In Asia this morning markets are trading mixed with the Nikkei (-0.62%) leading the decline with almost every sector trading lower amidst a slew of earnings releases even as Softbank shares are up as much as +17.54% on the announcement that the company will buy back as much as JPY 600bn ($ 5.5bn) of stock. Meanwhile, the Kospi (-0.03%) is trading flattish post markets re-opening after three days of holiday and the Australia’s ASX (+1.10%) is continuing its move up after yesterday’s surprise shift in policy stance by the RBA. Markets in Hong Kong and China are closed for holidays. Elsewhere, futures on the S&P 500 are down -0.23%. In other news, the US President Trump has nominated senior Treasury official David Malpass to lead the World Bank. In the past, Malpass has been sharply critical of China and has called for a shakeup of the global economic order.

As for Brexit, as we today enter T-50 until March 29th, it was a case of sifting through all the noise again yesterday. The most headline-grabbing comments on Bloomberg was perhaps those from Tusk who didn’t mince his words by saying that there is “a special place in hell for those people who promoted Brexit without any plan for how to deliver it". This won’t encourage the hard Brexiteers to compromise and will therefore not be seen as helpful. He also confirmed that the EU will make no new offer to PM May and “will not gamble with peace in Ireland or put a sell-by date on reconciliation”. The EC’s Juncker and May are due to meet this morning at 10am GMT however there is little sign of any concessions from either the EU or Ireland to May. What is interesting though is contrasting the Tusk comments to those from Germany. Yesterday Reuters reported that a German government spokesman had said that Germany is “prepared to show creativity on Brexit”. That backs up earlier softer comments from Merkel, albeit comments that seemed to be stretched somewhat in the press. The euro finished -0.39% yesterday.

Staying in Europe, BTPs underperformed (10y +6.6bps) yesterday after the new 30-year deal was confirmed as an €8bn deal which seemed to eclipse expectations for closer to €6-7bn. That said the order book did pass an eye-watering €41bn and therefore eclipsed last month’s demand for shorter bonds. Separately, Italian news agency Ansa reported that the European Commission may downgrade Italy’s 2019 growth forecast to as low as 0.2% in new updates due later today. Our economists are at 0.7%, in line with the consensus private sector forecast. Meanwhile, the IMF in its review of Italian economy said that the annual GDP growth is likely to stay below 1% through 2023 while also adding that the Italian government is falling short on needed reforms for sustainable growth. Finally, Bloomberg reported that the ECB sees no urgency for implementing new TLTROs, which would also be bearish for Italy if true.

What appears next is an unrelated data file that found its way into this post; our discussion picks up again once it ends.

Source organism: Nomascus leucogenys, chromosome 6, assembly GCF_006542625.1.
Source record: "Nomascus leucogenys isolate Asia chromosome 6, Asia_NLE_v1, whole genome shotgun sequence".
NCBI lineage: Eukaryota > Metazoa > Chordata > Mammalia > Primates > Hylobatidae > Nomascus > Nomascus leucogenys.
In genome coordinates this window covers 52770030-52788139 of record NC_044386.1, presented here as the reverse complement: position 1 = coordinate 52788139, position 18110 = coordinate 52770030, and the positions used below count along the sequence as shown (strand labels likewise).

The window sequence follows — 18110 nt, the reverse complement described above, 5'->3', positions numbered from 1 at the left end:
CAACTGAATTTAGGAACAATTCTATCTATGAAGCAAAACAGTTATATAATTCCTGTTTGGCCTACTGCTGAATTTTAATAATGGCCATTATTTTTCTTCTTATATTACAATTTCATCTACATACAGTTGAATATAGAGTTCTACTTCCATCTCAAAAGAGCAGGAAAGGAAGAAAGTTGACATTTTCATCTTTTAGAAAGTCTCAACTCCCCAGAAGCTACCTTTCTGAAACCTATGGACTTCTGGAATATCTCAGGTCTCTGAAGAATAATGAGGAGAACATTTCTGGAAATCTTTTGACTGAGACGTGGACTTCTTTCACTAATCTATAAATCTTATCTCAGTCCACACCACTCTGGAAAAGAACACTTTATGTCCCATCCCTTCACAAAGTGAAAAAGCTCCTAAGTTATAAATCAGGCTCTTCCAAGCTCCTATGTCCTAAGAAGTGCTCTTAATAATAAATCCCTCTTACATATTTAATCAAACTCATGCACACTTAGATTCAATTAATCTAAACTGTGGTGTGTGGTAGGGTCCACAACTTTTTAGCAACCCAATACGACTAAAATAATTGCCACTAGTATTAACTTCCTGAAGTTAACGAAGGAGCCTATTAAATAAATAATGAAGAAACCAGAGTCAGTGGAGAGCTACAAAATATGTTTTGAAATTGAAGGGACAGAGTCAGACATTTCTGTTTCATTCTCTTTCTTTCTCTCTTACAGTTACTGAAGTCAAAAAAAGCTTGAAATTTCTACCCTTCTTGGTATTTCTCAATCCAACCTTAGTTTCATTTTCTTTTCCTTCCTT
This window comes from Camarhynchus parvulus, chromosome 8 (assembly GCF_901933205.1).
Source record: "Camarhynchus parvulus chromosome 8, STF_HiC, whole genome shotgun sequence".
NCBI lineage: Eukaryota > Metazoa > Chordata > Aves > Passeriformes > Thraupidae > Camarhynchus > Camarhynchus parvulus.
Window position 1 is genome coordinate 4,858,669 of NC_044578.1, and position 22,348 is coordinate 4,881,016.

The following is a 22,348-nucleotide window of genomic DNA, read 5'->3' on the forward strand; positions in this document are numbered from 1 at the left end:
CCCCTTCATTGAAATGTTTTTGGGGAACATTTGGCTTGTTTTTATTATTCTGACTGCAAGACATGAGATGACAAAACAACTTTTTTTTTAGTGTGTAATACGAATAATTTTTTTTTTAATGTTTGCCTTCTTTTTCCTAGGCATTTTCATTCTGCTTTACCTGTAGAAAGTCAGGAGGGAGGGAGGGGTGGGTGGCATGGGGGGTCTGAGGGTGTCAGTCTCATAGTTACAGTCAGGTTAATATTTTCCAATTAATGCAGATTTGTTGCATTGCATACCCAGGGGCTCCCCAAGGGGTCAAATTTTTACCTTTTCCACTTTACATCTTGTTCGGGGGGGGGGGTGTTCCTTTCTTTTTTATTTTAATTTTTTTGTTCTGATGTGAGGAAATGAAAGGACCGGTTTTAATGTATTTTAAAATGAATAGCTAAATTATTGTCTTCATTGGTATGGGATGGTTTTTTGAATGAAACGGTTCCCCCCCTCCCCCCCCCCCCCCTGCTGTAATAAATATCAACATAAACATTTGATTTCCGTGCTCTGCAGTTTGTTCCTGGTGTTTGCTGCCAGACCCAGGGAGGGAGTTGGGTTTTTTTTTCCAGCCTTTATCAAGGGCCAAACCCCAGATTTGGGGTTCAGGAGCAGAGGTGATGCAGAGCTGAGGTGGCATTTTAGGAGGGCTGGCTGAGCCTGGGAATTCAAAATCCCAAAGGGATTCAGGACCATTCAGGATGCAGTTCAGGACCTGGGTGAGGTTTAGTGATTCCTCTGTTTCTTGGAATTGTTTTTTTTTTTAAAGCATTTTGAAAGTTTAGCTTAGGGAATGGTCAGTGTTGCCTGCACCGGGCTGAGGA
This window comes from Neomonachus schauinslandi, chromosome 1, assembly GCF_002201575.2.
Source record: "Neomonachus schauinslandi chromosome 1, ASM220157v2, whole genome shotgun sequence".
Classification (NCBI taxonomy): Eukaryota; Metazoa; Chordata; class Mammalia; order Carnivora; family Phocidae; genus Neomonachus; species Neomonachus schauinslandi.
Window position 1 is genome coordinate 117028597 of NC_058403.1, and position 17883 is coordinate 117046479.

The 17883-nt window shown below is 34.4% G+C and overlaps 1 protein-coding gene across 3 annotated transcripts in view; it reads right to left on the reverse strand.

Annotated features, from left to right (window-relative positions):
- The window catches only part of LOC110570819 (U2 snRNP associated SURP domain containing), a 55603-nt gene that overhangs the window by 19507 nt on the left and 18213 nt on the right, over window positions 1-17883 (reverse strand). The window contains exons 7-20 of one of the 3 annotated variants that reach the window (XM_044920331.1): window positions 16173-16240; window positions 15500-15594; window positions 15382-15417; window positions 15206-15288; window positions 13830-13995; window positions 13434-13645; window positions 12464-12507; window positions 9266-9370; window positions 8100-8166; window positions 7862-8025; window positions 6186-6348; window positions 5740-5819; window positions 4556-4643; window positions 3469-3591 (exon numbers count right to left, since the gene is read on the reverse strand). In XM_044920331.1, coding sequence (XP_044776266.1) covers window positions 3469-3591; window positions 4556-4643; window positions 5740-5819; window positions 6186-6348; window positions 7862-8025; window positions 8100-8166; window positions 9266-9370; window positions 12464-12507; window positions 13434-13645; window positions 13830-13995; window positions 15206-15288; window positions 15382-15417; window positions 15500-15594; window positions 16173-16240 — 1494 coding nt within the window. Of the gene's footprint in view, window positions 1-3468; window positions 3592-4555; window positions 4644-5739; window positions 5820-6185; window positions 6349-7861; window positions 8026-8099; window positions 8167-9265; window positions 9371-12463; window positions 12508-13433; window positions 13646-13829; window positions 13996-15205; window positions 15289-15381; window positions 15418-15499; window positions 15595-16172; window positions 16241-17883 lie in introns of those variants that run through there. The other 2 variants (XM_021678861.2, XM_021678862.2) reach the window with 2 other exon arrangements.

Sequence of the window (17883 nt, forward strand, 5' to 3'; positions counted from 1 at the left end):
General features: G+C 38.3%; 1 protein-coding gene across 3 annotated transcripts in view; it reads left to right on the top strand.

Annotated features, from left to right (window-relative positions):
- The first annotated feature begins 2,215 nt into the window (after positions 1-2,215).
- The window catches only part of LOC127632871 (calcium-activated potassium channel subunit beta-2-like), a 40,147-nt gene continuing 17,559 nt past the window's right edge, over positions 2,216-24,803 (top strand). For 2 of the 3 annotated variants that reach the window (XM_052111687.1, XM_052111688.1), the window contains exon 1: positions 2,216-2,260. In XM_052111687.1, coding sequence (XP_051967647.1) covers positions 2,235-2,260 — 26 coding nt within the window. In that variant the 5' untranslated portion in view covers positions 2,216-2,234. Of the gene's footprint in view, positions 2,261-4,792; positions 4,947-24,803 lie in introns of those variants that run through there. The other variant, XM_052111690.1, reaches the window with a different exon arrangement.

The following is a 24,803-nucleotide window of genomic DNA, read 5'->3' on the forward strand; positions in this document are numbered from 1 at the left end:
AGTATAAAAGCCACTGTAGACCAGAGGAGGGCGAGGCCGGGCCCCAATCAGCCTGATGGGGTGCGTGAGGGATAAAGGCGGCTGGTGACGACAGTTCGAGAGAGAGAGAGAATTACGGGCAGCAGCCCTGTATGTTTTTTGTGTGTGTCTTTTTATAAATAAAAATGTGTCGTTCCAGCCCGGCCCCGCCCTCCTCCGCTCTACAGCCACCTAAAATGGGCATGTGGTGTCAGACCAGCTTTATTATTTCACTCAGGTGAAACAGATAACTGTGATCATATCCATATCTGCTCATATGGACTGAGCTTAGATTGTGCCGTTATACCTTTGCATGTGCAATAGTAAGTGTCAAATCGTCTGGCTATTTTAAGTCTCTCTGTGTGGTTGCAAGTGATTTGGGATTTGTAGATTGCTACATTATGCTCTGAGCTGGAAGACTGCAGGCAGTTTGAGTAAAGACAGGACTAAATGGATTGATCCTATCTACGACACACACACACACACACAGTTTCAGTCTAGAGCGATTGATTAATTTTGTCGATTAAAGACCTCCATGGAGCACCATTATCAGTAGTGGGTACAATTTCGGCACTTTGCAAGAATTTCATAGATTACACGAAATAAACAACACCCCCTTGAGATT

In other markets yesterday WTI oil closed +0.50% higher after US data showed smaller-than-expected builds in crude and gasoline inventories. Iron ore rose +0.76% yesterday, as it continues to steal the limelight in commodities post the tragic Brazil dam disaster. The video clips are truly horrifying if you haven’t seen them. Iron ore is up +25.53% this year already and +36.26% from the early-December lows.

Moving on. The main event today should be the BoE meeting. While no change in policy is expected our economists expect the outcome to be a lot more dovish with a material risk (50% chance) that the MPC drop their tightening bias altogether and move to neutral. The rational is: a) significantly weaker domestic survey data pointing to below potential growth b) weaker external conditions c) sizeable downside miss to the BoE’s inflation forecasts. As a minimum the team expect Carney to endorse current market pricing which right now is around 15bps worth of hikes this year. More in their report here .

As for the data that was out yesterday, as highlighted at the top, Germany’s December factory orders data made for fairly bleak reading with orders down -1.6% mom during the month (vs. +0.3% expected). The annual rate weakened to -7.0% yoy as a result which is the weakest since 2012.

Finally to the day ahead, where this morning we’ve got more important data out of Germany with the December industrial production report (+0.8% mom expected). Shortly after we get the December trade balance in France and then January house prices data in the UK. This all comes before the BoE meeting at midday while in the US this afternoon we’ll get the latest weekly initial jobless claims reading – which is worth a watch in light of the big spike to 253k last week (shutdown related or not?) – and then December consumer credit data later this evening. Away from that, the Fed’s Kaplan (2.15pm GMT) and Clarida (2.30pm GMT) are scheduled to speak today while the ECB’s Mersch speaks shortly after midday. The European Commission’s latest forecasts are also out while the earnings highlights are Total, L’Oreal, Sanofi, Twitter and T-Mobile.